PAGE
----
From afar, Botswana’s diamond mines look like barren construction sites sunk into rocky hills. At their base, hulking excavation machines turn over what appear to be nothing more than piles of dirt.
Yet within this “rubble” are some of the world’s most valuable precious stones — including, as of this week, a 1,111-carat diamond.
Lucara Diamond Corporation, a diamond producer based in Vancouver, announced this week the discovery of the largest diamond found in more than a century. The stone, which is the size of a human palm, was recovered from the Karowe Mine in Botswana.
In known history, the find is second only to the 3,106-carat Cullinan diamond, which produced several stones in the British Crown Jewels.
Shares in Lucara soared by as much as 37 percent Friday upon news of the historic diamond’s discovery, the Globe and Mail reports, increasing the value of the company by $150 million. While Lucara had previously suffered losses of 26 percent this year, CNN Money said these were all but cancelled out with Friday’s standout gains.
The week’s good fortune also included the discovery of two more “exceptional” white diamonds, an 813-carat stone and a 374-carat stone.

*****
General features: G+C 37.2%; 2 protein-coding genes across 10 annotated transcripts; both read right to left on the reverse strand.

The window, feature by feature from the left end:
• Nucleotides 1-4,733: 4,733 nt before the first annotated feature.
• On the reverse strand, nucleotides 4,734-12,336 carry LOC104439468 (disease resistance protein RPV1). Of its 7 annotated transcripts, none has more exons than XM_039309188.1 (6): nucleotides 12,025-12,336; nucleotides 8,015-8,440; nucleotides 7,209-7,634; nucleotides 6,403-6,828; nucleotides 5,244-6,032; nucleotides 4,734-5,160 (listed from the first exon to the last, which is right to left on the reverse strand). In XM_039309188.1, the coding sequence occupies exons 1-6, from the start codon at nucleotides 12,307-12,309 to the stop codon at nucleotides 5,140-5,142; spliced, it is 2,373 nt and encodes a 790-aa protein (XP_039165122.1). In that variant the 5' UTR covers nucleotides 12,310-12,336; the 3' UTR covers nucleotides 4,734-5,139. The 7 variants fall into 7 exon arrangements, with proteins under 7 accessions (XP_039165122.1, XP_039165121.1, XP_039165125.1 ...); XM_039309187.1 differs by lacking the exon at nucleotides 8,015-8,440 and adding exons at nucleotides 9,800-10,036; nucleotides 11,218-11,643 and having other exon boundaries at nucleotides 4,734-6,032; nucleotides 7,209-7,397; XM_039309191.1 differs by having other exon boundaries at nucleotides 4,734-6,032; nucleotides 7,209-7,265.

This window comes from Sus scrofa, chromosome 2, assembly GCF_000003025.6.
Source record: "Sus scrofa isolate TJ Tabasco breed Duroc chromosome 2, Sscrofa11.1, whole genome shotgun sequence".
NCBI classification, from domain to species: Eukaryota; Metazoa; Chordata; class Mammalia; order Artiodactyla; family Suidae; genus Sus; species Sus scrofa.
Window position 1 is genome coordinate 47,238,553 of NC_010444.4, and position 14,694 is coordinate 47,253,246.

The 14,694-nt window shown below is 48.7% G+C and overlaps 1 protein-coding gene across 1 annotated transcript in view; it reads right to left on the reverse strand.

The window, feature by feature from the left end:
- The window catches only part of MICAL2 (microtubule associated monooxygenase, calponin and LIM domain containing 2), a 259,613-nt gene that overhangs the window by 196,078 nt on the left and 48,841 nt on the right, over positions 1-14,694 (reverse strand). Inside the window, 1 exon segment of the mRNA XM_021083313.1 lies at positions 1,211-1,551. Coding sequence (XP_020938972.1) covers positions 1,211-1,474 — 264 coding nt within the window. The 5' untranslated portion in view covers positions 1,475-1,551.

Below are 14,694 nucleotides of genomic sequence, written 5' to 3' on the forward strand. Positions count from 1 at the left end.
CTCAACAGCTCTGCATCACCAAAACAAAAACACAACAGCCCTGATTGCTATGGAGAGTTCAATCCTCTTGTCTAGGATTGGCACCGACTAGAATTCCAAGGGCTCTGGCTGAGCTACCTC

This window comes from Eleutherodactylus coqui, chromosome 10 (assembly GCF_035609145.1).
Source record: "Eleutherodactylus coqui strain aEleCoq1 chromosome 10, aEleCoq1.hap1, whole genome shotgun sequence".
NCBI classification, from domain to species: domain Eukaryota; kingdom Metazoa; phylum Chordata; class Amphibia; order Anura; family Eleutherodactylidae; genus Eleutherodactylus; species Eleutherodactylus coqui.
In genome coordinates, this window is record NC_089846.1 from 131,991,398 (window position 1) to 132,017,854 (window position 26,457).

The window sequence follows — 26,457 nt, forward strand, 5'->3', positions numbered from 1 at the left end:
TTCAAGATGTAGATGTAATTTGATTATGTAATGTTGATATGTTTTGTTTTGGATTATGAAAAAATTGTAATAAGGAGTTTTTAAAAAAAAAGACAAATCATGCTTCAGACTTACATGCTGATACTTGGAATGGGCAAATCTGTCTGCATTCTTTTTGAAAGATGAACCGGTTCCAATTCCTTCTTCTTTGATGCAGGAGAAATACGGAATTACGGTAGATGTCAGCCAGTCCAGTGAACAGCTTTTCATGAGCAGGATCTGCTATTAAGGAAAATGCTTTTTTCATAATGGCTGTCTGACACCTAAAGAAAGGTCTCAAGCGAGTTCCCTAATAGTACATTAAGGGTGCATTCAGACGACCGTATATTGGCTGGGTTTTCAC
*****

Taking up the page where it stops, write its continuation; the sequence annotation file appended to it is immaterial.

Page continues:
“I am truly at a loss for words,” Lucara president and CEO William Lamb said in a statement. He said the larger of the other two stones is the sixth largest gem quality diamond ever mined.
There hasn’t yet been a price evaluation on the 1,111-carat stone, which will likely be assessed at the world’s largest diamond processing center in Antwerp, Belgium.
In April, the BBC reports, a 100-carat diamond was sold by Sotheby’s for $22.1 million. Could the price of this discovery then be 10 times that?
Lamb said in a conference call with investors: “It would not be the best strategy to put all three on the market right away.”
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